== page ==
WASHINGTON: The State Department called the human rights records of key Arab allies poor or problematic on Wednesday, citing flawed elections and torture of prisoners in Egypt, beatings, arbitrary arrests and a lack of religious freedom in Saudi Arabia, and flogging as punishment for adultery or drug abuse in the United Arab Emirates.
U.S. Secretary of State Condoleezza Rice visited all three last month and called each a strategic partner or stalwart ally that wields regional influence or helps in such areas as anti-terror investigations.
The relationship between the United States and the UAE is at the center of a political fracas over a Dubai company s plans to take over operations at several U.S. ports.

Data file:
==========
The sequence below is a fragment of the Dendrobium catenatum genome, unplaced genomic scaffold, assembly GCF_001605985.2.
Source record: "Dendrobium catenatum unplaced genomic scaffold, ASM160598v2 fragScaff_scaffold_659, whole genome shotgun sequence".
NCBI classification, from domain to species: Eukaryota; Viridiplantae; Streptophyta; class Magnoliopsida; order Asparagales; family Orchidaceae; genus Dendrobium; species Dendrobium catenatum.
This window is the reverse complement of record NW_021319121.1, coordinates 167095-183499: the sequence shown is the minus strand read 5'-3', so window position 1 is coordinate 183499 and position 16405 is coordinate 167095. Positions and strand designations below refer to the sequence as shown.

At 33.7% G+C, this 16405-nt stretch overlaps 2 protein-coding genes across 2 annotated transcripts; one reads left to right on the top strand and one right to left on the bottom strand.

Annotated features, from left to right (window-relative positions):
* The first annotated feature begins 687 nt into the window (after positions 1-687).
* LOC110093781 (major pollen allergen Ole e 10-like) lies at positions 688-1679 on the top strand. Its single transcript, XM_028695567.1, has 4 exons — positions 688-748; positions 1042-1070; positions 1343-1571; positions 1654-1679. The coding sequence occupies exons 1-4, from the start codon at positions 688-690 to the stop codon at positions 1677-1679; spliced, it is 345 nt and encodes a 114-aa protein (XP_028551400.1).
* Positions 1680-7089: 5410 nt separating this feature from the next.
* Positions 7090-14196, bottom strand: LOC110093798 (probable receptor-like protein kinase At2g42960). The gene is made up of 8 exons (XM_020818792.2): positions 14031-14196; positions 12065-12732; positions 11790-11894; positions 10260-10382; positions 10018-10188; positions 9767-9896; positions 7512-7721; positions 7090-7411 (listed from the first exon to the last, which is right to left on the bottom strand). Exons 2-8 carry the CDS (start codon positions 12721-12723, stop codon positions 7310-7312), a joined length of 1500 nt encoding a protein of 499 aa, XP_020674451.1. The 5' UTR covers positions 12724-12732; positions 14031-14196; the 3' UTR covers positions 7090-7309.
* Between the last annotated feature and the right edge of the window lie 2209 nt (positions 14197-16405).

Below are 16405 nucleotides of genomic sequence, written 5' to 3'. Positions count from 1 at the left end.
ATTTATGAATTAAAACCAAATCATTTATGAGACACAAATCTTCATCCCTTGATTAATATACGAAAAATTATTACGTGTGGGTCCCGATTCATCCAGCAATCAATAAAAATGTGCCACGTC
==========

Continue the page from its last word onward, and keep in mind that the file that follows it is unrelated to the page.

On Iraq, the report said the government s performance was handicapped by insurgency and terrorism that has an impact on every aspect of life.
The ongoing insurgency, coupled with sectarian and criminal violence, seriously affected the government s human rights performance, the report said. It cited increased reports of killings that may have been politically motivated.
Additionally, common criminals, insurgents and terrorists undermined public confidence in the security apparatus by sometimes masking their identity in police and army uniforms, it said.
The study, which has been published each year since 1977, offers a comprehensive analysis of all countries in the world. It calls records in Saudi Arabia and Egypt poor and the UAE record problematic.
In Israel, the report said, the government generally respected the rights of its citizens, but it noted some problems.
Among them, the report said, were serious abuses by some members of the security forces against Palestinian detainees.
The report also said there was discrimination against the country s Arab citizens and against non-Orthodox Jews. AP